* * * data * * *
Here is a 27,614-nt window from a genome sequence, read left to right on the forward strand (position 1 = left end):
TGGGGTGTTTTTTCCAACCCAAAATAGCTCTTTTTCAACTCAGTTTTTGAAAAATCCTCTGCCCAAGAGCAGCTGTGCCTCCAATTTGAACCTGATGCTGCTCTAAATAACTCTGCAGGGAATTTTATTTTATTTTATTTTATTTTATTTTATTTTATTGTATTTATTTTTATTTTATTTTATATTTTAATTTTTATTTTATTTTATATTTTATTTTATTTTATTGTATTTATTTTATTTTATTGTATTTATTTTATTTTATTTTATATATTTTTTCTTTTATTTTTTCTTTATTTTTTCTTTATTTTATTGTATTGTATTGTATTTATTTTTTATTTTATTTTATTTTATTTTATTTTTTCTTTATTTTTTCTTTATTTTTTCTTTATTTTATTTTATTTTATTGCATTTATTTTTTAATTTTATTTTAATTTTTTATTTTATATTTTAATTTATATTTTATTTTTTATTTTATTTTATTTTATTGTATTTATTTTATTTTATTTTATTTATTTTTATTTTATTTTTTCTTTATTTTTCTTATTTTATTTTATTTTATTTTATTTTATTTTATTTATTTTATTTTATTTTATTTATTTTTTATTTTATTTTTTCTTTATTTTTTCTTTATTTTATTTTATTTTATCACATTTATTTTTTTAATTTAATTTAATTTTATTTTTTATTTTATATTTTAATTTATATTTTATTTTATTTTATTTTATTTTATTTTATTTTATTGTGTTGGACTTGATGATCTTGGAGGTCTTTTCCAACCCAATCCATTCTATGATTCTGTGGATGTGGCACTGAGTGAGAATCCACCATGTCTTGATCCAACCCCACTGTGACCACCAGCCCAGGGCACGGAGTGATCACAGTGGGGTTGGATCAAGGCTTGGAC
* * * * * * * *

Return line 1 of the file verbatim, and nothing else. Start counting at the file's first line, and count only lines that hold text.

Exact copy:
Here is a 27,614-nt window from a genome sequence, read left to right on the forward strand (position 1 = left end):